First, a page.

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Gift Vouchers - a tax free way to reward your employees (and yourself!)



Gift vouchers can be a great way to reward staff for all of their hard work and boost team morale. The best thing is they can be tax free - if certain conditions are met.


There’s all sorts of gift voucher providers out there, so there’s bound to be something to suit everyone’s fancy from John Lewis vouchers for your fancy homeware to Deliveroo vouchers for a takeaway treat!


 So how does it work? Here’s a quick run through of the boxes we need to tick:


  • the cost of providing the benefit does not exceed £50 per employee (or on average when gifts are made to multiple employees);

  • the benefit is not cash (and not a cash voucher);

  • the employee is not entitled to the benefit as part of a contract (including salary sacrifice). It has to be a genuine perk that’s not written into an agreement;

  • the final one is the most tricky - the gift voucher must not be provided as a reward for any specific work done by the team member (e.g. working overtime) as an alternative to paying wages or salary. It has to be genuinely provided as a gift in addition to their pay.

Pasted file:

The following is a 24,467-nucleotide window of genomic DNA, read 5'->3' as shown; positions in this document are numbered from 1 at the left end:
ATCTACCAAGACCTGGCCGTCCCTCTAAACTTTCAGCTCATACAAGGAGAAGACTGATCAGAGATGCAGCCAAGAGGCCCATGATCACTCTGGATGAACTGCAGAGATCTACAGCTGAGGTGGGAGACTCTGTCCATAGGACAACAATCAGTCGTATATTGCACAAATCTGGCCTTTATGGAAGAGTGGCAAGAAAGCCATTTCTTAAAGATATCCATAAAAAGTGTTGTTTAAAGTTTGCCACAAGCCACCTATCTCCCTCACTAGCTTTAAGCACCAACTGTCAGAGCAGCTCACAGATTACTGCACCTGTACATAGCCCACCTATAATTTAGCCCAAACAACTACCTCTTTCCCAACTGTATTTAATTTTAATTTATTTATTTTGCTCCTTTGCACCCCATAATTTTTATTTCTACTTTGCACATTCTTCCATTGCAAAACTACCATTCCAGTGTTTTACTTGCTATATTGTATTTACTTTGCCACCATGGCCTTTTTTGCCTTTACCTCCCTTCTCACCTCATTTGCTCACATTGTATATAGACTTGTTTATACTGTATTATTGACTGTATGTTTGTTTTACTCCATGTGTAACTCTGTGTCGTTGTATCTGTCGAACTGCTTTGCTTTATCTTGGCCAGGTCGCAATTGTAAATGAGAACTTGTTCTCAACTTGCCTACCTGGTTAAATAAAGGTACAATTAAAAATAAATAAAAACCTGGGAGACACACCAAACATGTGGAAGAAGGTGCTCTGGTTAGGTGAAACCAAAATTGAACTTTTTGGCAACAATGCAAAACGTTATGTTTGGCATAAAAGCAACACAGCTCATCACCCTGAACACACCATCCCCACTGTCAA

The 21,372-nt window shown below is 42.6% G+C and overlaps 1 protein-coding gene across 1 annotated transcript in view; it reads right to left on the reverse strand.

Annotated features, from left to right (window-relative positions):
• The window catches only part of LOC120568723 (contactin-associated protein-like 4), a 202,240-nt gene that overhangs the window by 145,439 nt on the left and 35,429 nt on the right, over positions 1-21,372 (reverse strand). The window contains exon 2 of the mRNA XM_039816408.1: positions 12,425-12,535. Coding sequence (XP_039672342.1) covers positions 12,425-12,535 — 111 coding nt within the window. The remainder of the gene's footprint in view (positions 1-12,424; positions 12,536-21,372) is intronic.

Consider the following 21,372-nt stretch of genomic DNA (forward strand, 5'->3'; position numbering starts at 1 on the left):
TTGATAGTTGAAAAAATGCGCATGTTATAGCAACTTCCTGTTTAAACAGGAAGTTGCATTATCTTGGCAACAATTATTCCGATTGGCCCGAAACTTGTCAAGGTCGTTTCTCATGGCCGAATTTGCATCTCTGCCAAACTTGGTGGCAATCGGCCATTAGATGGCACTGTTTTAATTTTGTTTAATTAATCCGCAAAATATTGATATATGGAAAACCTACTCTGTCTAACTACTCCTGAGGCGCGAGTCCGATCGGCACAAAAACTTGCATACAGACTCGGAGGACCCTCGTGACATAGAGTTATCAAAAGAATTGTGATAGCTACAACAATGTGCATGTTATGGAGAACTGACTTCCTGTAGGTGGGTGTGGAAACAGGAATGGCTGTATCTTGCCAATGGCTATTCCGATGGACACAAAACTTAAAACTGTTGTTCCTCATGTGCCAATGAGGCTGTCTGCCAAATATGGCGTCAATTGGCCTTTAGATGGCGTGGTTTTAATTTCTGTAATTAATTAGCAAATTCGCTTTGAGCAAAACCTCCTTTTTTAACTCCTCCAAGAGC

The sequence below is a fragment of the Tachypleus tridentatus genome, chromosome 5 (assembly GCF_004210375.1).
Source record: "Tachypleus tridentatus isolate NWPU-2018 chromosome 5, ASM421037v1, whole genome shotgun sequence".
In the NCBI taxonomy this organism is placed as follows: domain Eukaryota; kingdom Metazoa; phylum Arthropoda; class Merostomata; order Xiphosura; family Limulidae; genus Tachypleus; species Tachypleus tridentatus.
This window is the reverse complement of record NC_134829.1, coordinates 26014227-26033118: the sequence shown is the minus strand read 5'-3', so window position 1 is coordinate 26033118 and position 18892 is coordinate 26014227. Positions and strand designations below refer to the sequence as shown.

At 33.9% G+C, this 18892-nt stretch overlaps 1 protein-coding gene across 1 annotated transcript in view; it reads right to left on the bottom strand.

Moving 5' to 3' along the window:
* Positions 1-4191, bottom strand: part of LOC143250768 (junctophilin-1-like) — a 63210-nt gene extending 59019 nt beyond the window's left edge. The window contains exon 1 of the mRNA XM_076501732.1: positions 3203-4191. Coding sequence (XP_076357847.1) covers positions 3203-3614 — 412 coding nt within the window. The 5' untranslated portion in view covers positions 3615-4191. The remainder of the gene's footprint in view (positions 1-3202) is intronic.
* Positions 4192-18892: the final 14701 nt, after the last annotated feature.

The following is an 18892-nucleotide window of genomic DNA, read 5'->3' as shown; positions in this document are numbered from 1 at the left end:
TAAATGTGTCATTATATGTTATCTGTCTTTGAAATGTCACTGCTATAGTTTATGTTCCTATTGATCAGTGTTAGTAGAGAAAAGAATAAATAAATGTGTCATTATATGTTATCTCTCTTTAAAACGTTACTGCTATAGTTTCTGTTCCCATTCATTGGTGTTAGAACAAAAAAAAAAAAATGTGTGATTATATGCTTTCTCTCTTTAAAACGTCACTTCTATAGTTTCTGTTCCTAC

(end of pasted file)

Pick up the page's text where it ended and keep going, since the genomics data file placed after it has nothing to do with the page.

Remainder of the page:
If any of these conditions are not met then the gift voucher will be taxed as a ‘taxable benefit’ in the same way as their normal pay, which totally defeats the object.


Unlimited gifts


There are no limits on how many gift cards your business can hand out over the course of a year, provided you stick to the rules above.


Theoretically, you could give each employee a £50 gift card every day of the working year! However, HMRC would no doubt view this activity as suspicious, and it would be hard to justify that the gift vouchers were genuinely a one-off gift, and not forming part of the team member’s pay.


What about directors?


Great news! As directors you’re also entitled to ‘trivial benefits’ which encompasses gift vouchers too. The same conditions as above apply, but the exemption is capped at £300 in total per tax year.


That means that so long as each one is less than £50, the company can reward you with a total of £300 of “trivial gifts” per tax year.


Keep in mind that the trivial gifts allowance can also be used to cover low-value entertaining costs (meals, drinks, rounds at the pub), which all go towards using up the £300 annual allowance.


Where should we get the gift vouchers from?


As mentioned above there are loads of providers and options out there. Here’s a couple of links to websites that discuss a few of the providers out there:



If you have any more questions on any of that, feel free to get in touch.

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